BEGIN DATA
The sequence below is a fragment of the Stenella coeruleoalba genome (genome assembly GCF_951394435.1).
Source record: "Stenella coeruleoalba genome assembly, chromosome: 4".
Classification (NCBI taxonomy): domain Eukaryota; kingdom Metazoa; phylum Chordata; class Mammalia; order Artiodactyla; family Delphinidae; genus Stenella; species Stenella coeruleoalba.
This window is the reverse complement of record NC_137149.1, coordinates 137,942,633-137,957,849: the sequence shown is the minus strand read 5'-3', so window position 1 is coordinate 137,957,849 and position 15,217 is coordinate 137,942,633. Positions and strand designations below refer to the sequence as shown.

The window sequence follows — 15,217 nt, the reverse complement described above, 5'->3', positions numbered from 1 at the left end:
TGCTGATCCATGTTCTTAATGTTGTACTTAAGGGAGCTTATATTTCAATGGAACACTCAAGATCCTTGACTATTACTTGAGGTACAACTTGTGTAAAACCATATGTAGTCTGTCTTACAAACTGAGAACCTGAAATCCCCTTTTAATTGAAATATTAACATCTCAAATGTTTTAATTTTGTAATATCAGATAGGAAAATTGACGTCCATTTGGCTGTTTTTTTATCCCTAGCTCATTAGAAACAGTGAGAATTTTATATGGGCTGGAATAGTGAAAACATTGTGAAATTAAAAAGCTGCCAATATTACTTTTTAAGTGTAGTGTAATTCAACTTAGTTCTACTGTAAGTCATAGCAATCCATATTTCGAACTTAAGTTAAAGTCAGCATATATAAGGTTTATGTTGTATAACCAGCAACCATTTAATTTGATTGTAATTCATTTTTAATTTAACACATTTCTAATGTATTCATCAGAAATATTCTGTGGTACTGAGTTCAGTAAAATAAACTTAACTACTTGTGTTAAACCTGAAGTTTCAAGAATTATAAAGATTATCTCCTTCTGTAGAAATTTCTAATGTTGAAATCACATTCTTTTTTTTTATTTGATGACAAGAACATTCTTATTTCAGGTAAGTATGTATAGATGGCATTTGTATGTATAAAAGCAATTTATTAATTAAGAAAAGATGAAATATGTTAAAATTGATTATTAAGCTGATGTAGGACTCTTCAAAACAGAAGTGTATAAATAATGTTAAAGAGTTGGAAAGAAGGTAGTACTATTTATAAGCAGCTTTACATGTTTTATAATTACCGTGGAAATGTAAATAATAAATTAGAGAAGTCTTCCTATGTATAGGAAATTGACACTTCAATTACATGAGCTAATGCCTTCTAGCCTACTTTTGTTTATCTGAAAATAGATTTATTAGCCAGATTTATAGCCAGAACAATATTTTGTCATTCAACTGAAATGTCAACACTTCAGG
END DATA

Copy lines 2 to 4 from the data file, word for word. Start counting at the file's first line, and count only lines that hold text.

Source record: "Stenella coeruleoalba genome assembly, chromosome: 4".
Classification (NCBI taxonomy): domain Eukaryota; kingdom Metazoa; phylum Chordata; class Mammalia; order Artiodactyla; family Delphinidae; genus Stenella; species Stenella coeruleoalba.
This window is the reverse complement of record NC_137149.1, coordinates 137,942,633-137,957,849: the sequence shown is the minus strand read 5'-3', so window position 1 is coordinate 137,957,849 and position 15,217 is coordinate 137,942,633. Positions and strand designations below refer to the sequence as shown.